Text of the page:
Your Environment This Week: Underground ants, securing forest officers, wildlife knows no boundaries

This week’s environment and conservation news stories rolled into one.

To receive a weekly email with a roundup of our stories, please sign-up for our newsletter.

Whose minerals are they anyway?

Over the past few months, the government of India has been focusing on the mining sector to revive the country’s economy but it is feared that it could mean a troubled time ahead for communities involved and environment.

[Video] India’s wildlife knows no boundaries

A large percentage of India’s wildlife live outside protected boundaries. This gives rise to situations spanning between coexistence and conflict, which requires acknowledgement and awareness.

New research improves understanding on dengue, but vaccine search continues

Recent research has identified all four strains of the virus in India, developed a simple diagnostic test and found the reason for the huge drop in blood platelet count.

Tamil Nadu probes mysterious elephant deaths

Land-use change in vital migratory corridors pushed elephants out, while crop pattern change in lands abutting forests upset the traditional coexistence between humans and wildlife.

A new species of blind, underground ant from Goa

The genus Protanilla is a rare group of ants, of which only 12 species are known worldwide. This discovery from Goa is the 13th species.

Will there be a sunrise for workers’ unions in India’s renewable sector?

India is rapidly increasing its renewable power capacity and the sector is expected to provide jobs to millions over the next few decades. But the absence of proper worker unions, like the ones in the coal sector, could be detrimental to workers’ rights.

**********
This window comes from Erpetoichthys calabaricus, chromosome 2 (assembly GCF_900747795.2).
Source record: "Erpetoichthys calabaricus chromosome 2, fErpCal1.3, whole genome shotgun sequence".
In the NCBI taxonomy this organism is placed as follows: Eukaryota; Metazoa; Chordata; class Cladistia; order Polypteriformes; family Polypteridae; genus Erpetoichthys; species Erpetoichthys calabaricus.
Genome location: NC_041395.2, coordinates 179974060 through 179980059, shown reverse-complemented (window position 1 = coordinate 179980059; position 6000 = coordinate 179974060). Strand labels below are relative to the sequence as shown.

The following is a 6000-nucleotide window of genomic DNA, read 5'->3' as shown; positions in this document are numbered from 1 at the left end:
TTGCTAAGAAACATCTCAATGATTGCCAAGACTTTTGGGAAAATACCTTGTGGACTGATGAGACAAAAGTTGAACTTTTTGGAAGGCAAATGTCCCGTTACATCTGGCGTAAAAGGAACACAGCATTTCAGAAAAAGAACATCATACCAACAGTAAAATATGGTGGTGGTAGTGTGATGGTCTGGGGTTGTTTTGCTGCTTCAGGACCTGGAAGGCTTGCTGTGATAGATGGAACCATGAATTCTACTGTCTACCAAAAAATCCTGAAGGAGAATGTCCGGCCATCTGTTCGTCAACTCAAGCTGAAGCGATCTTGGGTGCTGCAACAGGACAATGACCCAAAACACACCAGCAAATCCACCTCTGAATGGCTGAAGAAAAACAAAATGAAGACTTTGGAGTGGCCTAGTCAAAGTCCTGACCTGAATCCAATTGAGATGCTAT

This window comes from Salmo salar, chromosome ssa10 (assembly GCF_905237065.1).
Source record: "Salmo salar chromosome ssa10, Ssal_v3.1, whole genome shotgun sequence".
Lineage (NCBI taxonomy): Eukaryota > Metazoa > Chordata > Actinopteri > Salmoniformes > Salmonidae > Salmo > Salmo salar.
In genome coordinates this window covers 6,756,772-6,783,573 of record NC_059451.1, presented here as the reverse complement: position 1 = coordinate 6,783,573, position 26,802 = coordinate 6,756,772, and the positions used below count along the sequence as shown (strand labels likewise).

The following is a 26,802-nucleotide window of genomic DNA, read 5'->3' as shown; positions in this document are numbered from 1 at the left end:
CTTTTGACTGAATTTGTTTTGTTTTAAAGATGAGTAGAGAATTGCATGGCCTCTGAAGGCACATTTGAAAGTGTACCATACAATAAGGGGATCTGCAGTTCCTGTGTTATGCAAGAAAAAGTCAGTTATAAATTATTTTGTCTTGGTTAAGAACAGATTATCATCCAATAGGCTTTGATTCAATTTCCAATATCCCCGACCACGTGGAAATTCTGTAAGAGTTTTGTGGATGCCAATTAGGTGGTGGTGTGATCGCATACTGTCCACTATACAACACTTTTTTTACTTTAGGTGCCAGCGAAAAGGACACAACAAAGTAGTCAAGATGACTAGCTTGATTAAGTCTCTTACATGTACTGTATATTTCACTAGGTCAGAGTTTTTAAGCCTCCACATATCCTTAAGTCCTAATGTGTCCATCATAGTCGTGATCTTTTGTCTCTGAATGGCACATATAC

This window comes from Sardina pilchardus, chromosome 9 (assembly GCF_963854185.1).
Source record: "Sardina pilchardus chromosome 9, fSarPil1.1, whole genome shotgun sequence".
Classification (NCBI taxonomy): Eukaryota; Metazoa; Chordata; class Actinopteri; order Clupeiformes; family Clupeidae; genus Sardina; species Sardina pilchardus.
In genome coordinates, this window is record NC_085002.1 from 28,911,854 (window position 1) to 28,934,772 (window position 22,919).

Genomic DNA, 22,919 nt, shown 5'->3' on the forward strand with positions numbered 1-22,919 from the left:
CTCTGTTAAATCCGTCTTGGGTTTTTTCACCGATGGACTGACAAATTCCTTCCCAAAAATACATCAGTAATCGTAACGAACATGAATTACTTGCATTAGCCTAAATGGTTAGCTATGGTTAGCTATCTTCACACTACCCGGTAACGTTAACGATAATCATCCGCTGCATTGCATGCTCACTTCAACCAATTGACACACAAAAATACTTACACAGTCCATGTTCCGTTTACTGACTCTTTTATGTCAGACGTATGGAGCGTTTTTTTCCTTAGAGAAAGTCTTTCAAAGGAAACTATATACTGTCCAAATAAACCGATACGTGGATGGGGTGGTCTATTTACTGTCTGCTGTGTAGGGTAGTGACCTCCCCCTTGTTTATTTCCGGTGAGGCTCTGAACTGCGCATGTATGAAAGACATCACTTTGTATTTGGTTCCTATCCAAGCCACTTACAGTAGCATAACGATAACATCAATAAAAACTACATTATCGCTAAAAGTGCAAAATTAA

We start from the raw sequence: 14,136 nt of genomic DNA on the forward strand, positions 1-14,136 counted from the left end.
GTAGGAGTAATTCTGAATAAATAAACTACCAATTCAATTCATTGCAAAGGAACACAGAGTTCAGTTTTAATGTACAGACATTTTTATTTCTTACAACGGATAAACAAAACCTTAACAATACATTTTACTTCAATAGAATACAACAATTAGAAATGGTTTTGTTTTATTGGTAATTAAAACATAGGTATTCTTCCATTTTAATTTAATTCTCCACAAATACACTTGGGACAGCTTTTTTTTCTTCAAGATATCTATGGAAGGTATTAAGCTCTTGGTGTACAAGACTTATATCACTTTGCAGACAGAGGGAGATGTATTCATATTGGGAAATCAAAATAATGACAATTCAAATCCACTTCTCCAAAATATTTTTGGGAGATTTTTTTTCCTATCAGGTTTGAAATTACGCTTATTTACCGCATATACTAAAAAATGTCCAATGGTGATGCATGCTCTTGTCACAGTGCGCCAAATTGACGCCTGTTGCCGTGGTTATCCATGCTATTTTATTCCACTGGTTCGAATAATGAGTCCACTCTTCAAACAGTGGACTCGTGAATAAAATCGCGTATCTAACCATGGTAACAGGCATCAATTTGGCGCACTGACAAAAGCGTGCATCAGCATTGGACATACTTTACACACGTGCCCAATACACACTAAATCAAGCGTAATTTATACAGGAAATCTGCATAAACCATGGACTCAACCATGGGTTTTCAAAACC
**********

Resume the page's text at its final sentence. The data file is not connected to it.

Splintered habitats may imperil egg-carrying butterflies

In patchy habitats, egg-carrying dispersers may be in danger because they have to fly longer and farther away to find host plants.

Forest officers demand better social security and firearms

Unappy with the central government’s lack of support for their protection and welfare, the Indian Forest Service (IFS) Officers’ Association is demanding better facilities.

Some hope for Rajasthan’s silicosis victims but many challenges

Patients who are registered online are largely getting the benefits of the scheme and thousands of certified silicosis patients, who are not registered online, are missing out.

Household air pollution: Empowering women could boost LPG adoption

Policies that empower women, support marginalised castes and leverage social spillovers could drive greater adoption of LPG.

Exit mobile version